For example, if you start with little information about what your human-infective virus looks like, you can genetically engineer a large number of SARS-CoV spike protein variants within phages. Phages are viruses that can infect bacteria. Phages can be genetically engineered to express on their exterior coat the CoV spike protein with a different variant of the receptor binding domain (RBD) – the part of the spike protein that allows the virus to bind to the ACE2 protein on human cell surfaces and thus enables infection to take place. This collection of phage variants with different RBDs is called a “phage display library”. The “library” of variants is then cultured with human cells in order to select for those phages with spike protein variants that bind to the ACE2 receptor.
Then the DNA is extracted from the phage with the best-binding spike protein and sequenced. Based on the sequence, a whole virus optimized for human infectivity can be synthesized.
Alternatively, Dr Antoniou explained, if you start with some information, as is likely with a group of researchers experienced in coronavirus gain-of-function research, there is an even quicker way to create a human-infective virus. Given that past research indicates that the nature of the spike protein alone doesn’t determine infectivity, it seems sensible to generate a library of spike mutant proteins directly within a whole coronavirus, which would also contain any other components necessary for infectivity.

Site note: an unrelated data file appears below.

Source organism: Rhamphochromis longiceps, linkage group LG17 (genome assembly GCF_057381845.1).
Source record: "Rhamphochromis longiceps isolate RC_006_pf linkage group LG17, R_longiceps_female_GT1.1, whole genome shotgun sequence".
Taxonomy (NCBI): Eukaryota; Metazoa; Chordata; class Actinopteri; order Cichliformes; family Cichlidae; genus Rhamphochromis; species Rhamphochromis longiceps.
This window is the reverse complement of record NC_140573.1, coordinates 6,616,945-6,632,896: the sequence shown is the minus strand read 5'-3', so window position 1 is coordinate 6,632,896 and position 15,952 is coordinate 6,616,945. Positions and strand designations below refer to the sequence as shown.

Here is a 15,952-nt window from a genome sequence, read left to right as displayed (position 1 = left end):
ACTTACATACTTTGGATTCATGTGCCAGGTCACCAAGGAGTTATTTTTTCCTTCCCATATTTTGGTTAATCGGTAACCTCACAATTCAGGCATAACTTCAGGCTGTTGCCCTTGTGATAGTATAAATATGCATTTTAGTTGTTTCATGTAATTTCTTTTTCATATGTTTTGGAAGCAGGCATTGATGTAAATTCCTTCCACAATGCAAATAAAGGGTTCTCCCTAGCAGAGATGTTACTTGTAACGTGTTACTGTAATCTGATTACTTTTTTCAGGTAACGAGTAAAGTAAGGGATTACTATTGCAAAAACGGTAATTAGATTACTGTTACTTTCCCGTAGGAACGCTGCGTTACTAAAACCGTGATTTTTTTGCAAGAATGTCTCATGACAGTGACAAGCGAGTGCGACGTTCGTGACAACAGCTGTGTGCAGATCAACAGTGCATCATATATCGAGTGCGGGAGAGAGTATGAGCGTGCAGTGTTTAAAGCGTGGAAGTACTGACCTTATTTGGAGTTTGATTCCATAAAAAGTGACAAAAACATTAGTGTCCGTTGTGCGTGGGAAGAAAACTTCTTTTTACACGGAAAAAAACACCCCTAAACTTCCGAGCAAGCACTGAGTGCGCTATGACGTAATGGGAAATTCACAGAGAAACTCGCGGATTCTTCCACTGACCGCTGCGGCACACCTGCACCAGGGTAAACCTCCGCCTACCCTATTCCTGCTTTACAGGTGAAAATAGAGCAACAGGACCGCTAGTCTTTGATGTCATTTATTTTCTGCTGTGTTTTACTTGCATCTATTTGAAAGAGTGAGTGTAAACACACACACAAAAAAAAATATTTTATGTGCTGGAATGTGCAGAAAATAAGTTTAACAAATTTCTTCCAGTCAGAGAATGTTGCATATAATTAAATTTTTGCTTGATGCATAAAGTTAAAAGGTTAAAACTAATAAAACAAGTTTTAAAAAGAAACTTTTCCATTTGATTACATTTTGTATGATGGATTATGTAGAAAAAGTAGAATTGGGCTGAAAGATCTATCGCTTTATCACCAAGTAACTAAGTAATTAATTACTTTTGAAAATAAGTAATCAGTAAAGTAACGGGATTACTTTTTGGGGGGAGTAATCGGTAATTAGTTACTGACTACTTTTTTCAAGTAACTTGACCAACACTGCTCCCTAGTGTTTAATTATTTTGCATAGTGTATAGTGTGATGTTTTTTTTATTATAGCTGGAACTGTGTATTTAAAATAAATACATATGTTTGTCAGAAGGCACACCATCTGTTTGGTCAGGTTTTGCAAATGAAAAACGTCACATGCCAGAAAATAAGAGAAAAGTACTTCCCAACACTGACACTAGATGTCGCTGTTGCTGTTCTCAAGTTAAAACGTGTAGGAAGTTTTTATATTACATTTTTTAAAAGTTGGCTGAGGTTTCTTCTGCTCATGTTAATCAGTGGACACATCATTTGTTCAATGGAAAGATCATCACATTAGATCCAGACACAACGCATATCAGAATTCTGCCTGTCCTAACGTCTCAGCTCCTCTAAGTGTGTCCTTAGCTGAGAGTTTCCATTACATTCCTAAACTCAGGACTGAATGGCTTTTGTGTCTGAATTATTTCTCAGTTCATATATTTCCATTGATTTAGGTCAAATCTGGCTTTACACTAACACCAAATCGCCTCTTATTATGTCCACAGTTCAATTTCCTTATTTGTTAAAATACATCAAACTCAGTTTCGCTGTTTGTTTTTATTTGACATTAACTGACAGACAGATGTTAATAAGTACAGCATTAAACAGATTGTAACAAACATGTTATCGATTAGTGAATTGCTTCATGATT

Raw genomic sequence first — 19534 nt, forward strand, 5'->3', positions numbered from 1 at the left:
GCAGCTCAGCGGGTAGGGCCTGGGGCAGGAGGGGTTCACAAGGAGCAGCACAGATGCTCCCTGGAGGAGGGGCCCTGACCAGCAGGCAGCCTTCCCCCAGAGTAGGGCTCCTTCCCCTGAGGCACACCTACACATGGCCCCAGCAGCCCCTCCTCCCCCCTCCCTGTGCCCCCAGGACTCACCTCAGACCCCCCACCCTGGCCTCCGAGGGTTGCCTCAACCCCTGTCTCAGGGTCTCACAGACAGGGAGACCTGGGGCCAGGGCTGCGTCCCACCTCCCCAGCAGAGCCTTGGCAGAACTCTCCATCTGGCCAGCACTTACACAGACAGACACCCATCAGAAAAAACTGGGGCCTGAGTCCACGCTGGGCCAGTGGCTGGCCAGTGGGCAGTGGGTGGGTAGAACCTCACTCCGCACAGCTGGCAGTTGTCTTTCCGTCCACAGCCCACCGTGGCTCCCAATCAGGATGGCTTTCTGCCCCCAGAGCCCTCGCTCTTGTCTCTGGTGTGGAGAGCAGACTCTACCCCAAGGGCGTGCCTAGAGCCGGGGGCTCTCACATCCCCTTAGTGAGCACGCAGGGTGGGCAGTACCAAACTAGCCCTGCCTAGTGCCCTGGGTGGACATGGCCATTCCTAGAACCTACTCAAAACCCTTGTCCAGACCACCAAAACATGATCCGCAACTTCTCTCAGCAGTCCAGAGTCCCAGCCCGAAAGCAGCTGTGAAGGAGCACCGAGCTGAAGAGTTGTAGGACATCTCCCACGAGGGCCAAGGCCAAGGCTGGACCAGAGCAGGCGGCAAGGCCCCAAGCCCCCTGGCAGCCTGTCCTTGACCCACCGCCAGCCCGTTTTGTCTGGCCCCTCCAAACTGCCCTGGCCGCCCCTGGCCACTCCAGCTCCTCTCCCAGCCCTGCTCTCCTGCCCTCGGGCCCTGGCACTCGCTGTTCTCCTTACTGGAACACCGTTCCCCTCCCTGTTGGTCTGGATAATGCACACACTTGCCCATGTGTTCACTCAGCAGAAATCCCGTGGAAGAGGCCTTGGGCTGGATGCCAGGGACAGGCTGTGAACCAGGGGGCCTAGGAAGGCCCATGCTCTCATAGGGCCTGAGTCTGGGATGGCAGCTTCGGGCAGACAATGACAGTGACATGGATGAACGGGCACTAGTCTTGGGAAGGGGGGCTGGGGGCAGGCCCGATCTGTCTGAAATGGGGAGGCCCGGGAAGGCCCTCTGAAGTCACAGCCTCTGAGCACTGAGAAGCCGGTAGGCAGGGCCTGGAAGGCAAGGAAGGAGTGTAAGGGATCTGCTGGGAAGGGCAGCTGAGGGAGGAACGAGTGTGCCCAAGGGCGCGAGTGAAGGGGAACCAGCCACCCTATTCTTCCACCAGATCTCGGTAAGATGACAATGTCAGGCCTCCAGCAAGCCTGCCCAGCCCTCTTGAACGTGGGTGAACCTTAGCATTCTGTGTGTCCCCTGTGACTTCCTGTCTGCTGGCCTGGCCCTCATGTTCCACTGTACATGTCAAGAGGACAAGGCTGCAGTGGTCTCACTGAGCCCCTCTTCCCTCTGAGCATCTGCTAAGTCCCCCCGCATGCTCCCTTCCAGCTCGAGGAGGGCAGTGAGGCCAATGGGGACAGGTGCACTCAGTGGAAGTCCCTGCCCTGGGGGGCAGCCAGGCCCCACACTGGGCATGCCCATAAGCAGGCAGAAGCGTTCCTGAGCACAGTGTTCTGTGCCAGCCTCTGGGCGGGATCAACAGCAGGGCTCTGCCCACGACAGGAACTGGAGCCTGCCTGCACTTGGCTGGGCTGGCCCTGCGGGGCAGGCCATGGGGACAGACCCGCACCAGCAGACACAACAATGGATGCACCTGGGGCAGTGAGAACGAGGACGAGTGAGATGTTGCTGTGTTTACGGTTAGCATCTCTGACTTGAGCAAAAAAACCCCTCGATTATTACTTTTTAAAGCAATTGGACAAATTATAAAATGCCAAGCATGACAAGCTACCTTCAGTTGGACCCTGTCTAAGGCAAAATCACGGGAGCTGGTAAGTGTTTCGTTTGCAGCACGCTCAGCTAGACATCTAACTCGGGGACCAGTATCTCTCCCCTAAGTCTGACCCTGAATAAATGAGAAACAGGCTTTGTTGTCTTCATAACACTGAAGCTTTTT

In this case, you would take a DNA clone of a coronavirus that you know to be close to human infectivity, based on the sequence of its RBD. (Manipulation of DNA clones of coronaviruses is the standard procedure used to generate mutant viruses, including chimeras, in gain-of-function experiments, such as those carried out by scientists at the University of North Carolina and the Wuhan Institute of Virology.) You would then use the genetic engineering technique of DNA synthesis to generate a large number of randomly mutated versions of the spike protein RBD. The RBD mutations that you engineer could be more narrowly targeted by focusing on those regions encoding the amino acids whose nature and positions you know to be most critical for docking onto the human ACE2 receptor. The mutant versions of the RBD would then be selected for strong binding to the ACE2 receptor and consequently high infectivity of human cells.
Both methods described above would not leave any “signature” of genetic engineering. That’s an important consideration, given that Prof Petrovsky believes that genetic engineering was not involved in the development of SARS-CoV-2 due to the absence of such a signature.
Genetic engineering likely
In GMWatch’s view, to bypass the efficient genetic engineering-based methods described by Dr Antoniou in favour of the more laborious culture and selection-only method suggested by Prof Petrovsky would seem a curious decision for any laboratory committed to investigating coronavirus gain-of-function, such as the WIV.
The conclusions that we draw from these two new papers and Dr Antoniou’s input are that the “zoonosis” theory of SARS-CoV-2’s origin looks increasingly open to question, that the lab escape theory appears to be a solidly based scenario and, if that is what happened, genetic engineering is highly likely to have played a part in the development of the virus.
Report by Claire Robinson